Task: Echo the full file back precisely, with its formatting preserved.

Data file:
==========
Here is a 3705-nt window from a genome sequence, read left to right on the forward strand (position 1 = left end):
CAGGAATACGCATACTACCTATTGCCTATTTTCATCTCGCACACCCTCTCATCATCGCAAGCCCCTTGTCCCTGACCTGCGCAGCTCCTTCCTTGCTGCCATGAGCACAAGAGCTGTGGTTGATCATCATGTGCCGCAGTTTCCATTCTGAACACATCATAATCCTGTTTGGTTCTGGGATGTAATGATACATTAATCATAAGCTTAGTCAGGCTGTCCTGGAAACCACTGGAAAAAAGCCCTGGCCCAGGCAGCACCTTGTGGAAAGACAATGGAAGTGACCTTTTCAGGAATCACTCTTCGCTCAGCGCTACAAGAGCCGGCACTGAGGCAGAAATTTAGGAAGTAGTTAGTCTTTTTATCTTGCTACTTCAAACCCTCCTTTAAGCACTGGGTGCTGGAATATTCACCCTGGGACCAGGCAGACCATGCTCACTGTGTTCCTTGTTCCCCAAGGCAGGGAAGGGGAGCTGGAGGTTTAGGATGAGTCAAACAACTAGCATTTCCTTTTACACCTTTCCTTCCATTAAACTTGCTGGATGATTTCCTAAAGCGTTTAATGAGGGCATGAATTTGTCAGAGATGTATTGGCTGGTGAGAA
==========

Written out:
Here is a 3705-nt window from a genome sequence, read left to right on the forward strand (position 1 = left end):
CAGGAATACGCATACTACCTATTGCCTATTTTCATCTCGCACACCCTCTCATCATCGCAAGCCCCTTGTCCCTGACCTGCGCAGCTCCTTCCTTGCTGCCATGAGCACAAGAGCTGTGGTTGATCATCATGTGCCGCAGTTTCCATTCTGAACACATCATAATCCTGTTTGGTTCTGGGATGTAATGATACATTAATCATAAGCTTAGTCAGGCTGTCCTGGAAACCACTGGAAAAAAGCCCTGGCCCAGGCAGCACCTTGTGGAAAGACAATGGAAGTGACCTTTTCAGGAATCACTCTTCGCTCAGCGCTACAAGAGCCGGCACTGAGGCAGAAATTTAGGAAGTAGTTAGTCTTTTTATCTTGCTACTTCAAACCCTCCTTTAAGCACTGGGTGCTGGAATATTCACCCTGGGACCAGGCAGACCATGCTCACTGTGTTCCTTGTTCCCCAAGGCAGGGAAGGGGAGCTGGAGGTTTAGGATGAGTCAAACAACTAGCATTTCCTTTTACACCTTTCCTTCCATTAAACTTGCTGGATGATTTCCTAAAGCGTTTAATGAGGGCATGAATTTGTCAGAGATGTATTGGCTGGTGAGAA